Understanding Isolated Systolic Hypertension

If your blood pressure reading reveals that only your systolic reading (the first number) is high but your diastolic reading (the second number) is normal, you may rightly wonder if you'll need high blood pressure treatment. The short and simple answer is yes, although the treatment options will vary based on the underlying cause.

When the disparity is extreme enough, it may no longer be referred to as "regular" high blood pressure (hypertension) but a more serious form known as isolated systolic hypertension.

Measuring Hypertension

The time during a heartbeat is known as systole. This is when blood is being actively pushed into your arteries. During systole, the pressure in the arteries increases.

The peak blood pressure during a heart contraction is called systolic. The pressure exerted on the blood vessels between heartbeats is called diastolic. Blood pressure is recorded as systolic over diastolic, such as 120/80.

Having high systolic blood pressure is most likely just a variation of "regular" hypertension. Everyone’s body is a little different, and it is not uncommon for people to have one of the two values, either systolic or diastolic, more above normal than the other.


Isolated systolic hypertension is a more serious condition in which your systolic pressure rises well above 140 mmHg (millimeters of mercury), while the diastolic pressure remains below 90 mmHg.

While the symptoms are more or less the same as "regular hypertension," there tends to be a greater severity and frequency of them, including headaches, unsteadiness, blurring of vision, arrhythmia (irregular heartbeats), and palpitations.

As worrisome as the condition can be, it is the underlying causes that concern healthcare providers as much, if not more.


Isolated systolic hypertension causes

Verywell / Nusha Ashjaee

Isolated systolic hypertension tends to affect older people and is typically related to a known disease somewhere else in the body. Common causes include:

  • Arteriosclerosis (stiffening of the arteries)
  • Hyperthyroidism (overactive thyroid)
  • Kidney disease
  • Diabetes
  • Heart valve problems

While isolated systolic hypertension is primarily seen in adults over 65, younger people can be affected as well. Having a persistently high systolic value is troubling as it can increase your risk of heart attack or stroke.


If your systolic pressure is elevated and your diastolic pressure is not, that doesn’t mean you have isolated systolic hypertension. It most likely means you have standard high blood pressure.

While the definition can vary by a person's age, weight, and health, isolated systolic hypertension is usually diagnosed when the systolic value is extremely high, often close to 200 mmHg.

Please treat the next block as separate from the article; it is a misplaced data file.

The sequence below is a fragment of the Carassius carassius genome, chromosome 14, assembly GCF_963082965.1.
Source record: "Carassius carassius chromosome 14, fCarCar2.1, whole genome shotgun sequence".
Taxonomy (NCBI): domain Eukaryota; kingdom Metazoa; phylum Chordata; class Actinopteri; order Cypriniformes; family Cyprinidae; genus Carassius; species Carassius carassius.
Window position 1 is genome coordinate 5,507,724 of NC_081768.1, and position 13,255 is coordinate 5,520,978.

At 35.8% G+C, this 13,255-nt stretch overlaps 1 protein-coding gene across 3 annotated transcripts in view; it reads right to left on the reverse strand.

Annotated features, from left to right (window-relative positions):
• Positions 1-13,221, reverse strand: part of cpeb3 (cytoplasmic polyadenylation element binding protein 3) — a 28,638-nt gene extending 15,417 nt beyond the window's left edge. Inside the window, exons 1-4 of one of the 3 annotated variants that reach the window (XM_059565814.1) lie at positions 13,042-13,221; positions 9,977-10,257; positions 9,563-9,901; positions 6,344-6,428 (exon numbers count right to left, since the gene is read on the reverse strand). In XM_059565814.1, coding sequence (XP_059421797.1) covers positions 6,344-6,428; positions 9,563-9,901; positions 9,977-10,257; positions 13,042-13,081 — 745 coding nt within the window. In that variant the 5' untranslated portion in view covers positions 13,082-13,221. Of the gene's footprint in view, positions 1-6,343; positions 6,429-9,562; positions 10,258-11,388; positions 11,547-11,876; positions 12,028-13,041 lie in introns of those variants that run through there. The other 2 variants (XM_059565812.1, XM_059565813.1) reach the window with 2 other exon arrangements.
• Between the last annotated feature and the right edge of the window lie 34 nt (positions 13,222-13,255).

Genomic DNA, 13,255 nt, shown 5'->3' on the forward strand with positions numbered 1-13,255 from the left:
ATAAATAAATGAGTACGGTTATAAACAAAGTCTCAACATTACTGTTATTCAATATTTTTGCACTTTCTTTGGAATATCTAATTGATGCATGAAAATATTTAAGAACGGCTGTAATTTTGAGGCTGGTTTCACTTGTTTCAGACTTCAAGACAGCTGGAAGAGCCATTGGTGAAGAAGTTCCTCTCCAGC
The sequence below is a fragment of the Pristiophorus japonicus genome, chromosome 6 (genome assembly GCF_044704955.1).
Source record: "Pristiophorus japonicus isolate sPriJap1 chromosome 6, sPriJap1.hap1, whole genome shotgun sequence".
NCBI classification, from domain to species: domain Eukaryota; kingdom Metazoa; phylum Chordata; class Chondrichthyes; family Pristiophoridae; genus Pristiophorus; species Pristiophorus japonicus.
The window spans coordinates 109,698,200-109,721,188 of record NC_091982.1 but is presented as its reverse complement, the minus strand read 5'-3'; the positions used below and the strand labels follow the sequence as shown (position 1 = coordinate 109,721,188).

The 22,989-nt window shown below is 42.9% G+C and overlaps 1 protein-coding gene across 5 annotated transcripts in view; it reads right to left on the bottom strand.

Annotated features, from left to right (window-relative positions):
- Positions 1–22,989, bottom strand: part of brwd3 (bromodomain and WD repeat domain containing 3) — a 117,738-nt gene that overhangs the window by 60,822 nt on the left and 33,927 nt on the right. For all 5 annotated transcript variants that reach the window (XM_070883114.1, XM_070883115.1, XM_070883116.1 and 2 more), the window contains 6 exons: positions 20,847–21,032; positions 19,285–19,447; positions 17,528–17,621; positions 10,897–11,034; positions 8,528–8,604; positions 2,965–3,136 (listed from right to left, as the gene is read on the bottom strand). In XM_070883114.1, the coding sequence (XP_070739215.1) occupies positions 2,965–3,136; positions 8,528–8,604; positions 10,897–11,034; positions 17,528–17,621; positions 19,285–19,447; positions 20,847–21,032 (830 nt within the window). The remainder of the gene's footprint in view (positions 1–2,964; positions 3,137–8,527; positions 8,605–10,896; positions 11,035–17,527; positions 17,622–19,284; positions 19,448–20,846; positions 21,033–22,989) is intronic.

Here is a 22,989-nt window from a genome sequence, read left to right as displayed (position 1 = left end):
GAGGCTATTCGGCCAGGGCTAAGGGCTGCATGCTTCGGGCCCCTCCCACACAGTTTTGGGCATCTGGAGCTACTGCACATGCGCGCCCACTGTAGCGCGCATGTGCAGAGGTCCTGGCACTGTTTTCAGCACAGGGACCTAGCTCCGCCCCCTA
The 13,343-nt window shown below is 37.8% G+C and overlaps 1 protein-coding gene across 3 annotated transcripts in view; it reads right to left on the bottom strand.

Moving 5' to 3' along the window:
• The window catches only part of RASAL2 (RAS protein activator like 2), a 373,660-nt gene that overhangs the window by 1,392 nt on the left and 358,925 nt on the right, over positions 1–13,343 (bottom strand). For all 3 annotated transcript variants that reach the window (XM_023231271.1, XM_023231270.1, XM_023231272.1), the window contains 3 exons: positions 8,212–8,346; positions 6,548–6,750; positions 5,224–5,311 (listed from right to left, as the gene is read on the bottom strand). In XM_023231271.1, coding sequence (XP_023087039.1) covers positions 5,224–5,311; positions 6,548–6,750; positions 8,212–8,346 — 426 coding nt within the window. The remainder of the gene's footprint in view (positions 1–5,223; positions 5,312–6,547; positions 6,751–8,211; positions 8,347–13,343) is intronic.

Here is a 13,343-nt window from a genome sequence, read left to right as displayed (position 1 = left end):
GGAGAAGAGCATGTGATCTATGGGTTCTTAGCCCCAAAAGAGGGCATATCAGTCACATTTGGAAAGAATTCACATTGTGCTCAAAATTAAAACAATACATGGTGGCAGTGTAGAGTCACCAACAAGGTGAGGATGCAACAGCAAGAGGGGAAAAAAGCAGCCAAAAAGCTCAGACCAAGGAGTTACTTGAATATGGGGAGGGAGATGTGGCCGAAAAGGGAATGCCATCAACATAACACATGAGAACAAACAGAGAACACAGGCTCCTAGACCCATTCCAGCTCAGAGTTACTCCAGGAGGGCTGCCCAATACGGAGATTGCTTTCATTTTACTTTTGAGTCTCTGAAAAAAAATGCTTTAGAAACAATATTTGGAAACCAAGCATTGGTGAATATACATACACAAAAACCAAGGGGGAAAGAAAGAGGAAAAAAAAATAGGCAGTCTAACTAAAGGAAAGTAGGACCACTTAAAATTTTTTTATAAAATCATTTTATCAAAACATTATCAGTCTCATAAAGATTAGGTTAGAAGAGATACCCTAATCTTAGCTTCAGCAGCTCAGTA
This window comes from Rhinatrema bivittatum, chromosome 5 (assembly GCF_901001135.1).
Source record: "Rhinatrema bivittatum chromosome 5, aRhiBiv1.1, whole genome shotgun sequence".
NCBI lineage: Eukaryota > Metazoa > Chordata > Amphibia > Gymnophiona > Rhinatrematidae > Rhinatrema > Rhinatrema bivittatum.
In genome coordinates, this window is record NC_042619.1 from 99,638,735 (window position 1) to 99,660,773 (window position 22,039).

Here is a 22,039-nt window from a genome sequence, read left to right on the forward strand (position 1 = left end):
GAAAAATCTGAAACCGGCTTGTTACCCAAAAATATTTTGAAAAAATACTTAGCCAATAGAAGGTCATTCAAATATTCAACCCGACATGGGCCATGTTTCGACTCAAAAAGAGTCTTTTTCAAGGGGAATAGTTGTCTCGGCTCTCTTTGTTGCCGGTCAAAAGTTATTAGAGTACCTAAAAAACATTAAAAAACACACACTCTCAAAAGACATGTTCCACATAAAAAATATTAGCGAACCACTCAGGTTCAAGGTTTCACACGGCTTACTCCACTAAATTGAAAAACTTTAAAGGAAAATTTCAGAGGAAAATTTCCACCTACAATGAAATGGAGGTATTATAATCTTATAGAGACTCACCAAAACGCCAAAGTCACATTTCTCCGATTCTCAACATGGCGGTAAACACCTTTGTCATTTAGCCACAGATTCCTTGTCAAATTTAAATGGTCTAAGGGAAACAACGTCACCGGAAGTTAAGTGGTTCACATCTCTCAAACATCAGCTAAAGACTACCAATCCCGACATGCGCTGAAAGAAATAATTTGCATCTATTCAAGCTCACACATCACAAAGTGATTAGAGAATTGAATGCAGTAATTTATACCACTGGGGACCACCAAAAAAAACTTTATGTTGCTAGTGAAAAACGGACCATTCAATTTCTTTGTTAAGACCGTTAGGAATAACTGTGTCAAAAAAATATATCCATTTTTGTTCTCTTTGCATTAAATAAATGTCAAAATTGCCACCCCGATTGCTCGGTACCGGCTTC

"Regular" high blood pressure is typically diagnosed when used an adult has a systolic blood pressure of 130mmHg or higher and/or a diastolic pressure of 80mmHg or above. Your healthcare provider will be able to tell the difference.

Hypertension Healthcare Provider Discussion Guide

Get our printable guide for your next healthcare provider's appointment to help you ask the right questions.

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The aim of therapy is to keep your diastolic pressure at least 70 mmHg while bringing down your systolic blood pressure to below 120 mmHg.

The level of systolic elevation doesn't necessarily alter the basic approach to treatment, including exercise, low-sodium diet, and medications such as beta blockers, ACE inhibitors, ​diuretics, antihypertensives, or calcium channel blockers.

In cases of true isolated systolic hypertension, the treatment would vary only by the combination of antihypertensive drugs used in tandem with the treatment of the underlying cause.

When to See a Healthcare Provider

If you've noticed your blood pressure readings show irregular elevation patterns, tell your healthcare provider. If the pattern is continuous, the practitioner can run different tests to make sure that there isn't some other underlying problem that needs to be addressed.

Early diagnosis and treatment can help reduce the impact of high blood pressure on your cardiovascular system as well as your risk of heart disease.

Frequently Asked Questions

  • How common is isolated systolic hypertension?

    Isolated systolic hypertension (ISH) is the most common form of high blood pressure in adults over 65. Studies suggest that no less than 15% of adults over 60 have ISH. In some cases, ISH can lead to cerebrovascular disease.

  • What is the average age of onset for systolic hypertension?

    The average age of onset for isolated systolic hypertension (ISH) is 58.6 years. This is roughly five years later than "regular" hypertension and eight years later than isolated diastolic hypertension (IDH).

  • What is the best medicine for lowering blood pressure?

    Generally speaking, ACE inhibitors and angiotensin II receptor blockers (ARBs) are considered the preferred options for treating high blood pressure. But, they don't work as well in older adults, who may benefit more from calcium channel blockers and diuretics.

6 Sources
Verywell Health uses only high-quality sources, including peer-reviewed studies, to support the facts within our articles. Read our editorial process to learn more about how we fact-check and keep our content accurate, reliable, and trustworthy.
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By Craig O. Weber, MD
Craig O. Weber, MD, is a board-certified occupational specialist who has practiced for over 36 years.